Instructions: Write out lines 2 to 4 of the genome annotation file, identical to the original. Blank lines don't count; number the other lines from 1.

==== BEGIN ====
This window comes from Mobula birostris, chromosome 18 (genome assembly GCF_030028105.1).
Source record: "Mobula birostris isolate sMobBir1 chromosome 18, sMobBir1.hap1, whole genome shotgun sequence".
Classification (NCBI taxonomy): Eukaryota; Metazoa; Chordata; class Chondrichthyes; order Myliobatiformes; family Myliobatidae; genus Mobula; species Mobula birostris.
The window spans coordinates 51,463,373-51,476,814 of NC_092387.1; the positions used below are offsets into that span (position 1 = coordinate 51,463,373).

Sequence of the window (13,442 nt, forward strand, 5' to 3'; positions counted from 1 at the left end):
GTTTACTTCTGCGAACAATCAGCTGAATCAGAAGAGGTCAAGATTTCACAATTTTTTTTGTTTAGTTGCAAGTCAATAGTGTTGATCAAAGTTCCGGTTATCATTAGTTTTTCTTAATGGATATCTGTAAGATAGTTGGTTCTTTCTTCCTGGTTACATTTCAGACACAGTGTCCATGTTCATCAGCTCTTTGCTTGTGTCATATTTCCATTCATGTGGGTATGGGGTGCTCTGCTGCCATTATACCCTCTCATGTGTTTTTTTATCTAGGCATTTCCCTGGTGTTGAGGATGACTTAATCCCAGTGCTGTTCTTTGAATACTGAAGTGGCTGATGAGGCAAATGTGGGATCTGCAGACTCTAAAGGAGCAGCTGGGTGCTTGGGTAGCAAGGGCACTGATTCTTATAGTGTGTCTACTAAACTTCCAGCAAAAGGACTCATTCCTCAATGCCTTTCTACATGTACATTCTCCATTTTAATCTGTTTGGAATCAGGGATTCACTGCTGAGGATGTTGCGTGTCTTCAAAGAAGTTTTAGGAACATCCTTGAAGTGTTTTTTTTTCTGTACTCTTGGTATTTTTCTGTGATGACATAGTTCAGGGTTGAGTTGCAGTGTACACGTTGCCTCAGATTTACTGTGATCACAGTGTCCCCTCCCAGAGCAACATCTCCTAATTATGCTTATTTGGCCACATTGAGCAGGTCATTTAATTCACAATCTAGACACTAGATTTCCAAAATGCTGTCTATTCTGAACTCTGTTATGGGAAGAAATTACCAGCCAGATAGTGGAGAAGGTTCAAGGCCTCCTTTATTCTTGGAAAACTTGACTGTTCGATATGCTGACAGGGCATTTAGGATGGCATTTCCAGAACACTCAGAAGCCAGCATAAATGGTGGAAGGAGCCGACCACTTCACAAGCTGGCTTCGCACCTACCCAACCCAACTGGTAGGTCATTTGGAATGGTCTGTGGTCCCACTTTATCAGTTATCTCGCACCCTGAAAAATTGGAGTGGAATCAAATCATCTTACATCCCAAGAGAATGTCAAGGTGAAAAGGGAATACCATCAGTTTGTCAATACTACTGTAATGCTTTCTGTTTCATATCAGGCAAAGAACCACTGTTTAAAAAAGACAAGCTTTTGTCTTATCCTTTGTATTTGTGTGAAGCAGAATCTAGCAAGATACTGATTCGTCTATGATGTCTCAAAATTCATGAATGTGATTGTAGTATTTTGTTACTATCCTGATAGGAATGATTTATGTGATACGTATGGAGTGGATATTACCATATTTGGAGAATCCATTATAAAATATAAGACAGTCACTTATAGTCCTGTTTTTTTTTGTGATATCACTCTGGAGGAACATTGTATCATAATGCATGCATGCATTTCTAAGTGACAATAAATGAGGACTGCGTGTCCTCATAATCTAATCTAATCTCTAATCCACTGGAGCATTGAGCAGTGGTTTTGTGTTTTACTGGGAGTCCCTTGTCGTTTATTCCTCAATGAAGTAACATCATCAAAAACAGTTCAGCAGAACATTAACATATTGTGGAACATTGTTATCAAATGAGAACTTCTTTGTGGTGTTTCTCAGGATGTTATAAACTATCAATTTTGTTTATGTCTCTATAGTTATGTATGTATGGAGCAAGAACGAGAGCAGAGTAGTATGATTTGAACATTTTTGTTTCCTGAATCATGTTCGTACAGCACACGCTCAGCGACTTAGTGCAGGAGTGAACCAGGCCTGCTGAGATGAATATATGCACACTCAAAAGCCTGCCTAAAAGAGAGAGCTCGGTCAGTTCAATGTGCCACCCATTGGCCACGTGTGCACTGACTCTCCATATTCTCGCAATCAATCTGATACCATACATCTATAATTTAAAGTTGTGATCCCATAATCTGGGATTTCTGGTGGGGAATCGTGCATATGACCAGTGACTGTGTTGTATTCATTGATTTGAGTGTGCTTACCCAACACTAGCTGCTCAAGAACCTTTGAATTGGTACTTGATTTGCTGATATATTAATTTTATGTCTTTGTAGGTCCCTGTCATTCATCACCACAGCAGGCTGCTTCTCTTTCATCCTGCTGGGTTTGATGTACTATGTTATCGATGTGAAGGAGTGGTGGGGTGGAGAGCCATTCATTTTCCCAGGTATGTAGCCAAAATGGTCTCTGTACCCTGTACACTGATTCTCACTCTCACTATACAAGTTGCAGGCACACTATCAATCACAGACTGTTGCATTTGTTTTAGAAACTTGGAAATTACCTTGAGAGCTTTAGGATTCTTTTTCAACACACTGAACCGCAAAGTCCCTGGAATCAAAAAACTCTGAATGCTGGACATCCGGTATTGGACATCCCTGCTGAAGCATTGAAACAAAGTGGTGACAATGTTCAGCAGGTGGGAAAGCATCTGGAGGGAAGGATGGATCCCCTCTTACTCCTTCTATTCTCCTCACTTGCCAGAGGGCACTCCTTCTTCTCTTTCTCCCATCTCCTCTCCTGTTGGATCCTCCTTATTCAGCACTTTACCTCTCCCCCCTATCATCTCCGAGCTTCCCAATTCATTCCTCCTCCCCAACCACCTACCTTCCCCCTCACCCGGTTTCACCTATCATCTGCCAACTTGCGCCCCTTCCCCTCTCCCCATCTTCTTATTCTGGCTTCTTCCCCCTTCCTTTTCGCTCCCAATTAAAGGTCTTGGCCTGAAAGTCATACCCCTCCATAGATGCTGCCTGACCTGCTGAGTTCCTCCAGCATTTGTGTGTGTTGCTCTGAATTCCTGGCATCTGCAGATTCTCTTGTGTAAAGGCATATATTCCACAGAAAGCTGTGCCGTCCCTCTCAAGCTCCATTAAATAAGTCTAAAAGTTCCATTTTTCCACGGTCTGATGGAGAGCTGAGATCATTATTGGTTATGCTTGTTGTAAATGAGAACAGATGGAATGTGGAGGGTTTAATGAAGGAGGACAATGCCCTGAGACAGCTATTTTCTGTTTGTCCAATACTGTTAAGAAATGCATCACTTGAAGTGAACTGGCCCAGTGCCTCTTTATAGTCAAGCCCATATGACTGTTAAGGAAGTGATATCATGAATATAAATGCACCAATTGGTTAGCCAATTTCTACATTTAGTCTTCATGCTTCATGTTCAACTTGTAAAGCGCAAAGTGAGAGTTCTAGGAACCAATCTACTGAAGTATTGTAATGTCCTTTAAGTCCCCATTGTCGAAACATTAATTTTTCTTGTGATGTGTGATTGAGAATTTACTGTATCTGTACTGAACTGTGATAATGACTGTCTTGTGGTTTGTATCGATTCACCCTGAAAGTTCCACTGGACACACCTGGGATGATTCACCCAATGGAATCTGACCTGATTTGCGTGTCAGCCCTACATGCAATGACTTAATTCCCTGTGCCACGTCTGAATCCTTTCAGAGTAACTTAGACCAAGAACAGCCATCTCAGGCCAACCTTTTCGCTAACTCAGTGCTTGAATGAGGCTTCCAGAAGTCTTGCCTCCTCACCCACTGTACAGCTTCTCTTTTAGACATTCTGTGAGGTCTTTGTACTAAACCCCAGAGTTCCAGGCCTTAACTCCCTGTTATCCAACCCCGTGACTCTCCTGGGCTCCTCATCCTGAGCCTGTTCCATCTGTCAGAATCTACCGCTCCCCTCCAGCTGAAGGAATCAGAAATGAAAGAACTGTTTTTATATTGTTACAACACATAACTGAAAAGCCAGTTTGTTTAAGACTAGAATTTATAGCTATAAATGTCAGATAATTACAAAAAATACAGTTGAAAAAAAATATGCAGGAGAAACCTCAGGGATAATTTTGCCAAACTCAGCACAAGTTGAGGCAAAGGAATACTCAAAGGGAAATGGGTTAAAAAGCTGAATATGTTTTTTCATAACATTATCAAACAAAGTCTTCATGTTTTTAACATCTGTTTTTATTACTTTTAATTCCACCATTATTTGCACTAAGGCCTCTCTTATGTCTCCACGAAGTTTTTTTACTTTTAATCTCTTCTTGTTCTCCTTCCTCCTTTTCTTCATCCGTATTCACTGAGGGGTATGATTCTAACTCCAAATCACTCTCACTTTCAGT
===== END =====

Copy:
Source record: "Mobula birostris isolate sMobBir1 chromosome 18, sMobBir1.hap1, whole genome shotgun sequence".
Classification (NCBI taxonomy): Eukaryota; Metazoa; Chordata; class Chondrichthyes; order Myliobatiformes; family Myliobatidae; genus Mobula; species Mobula birostris.
The window spans coordinates 51,463,373-51,476,814 of NC_092387.1; the positions used below are offsets into that span (position 1 = coordinate 51,463,373).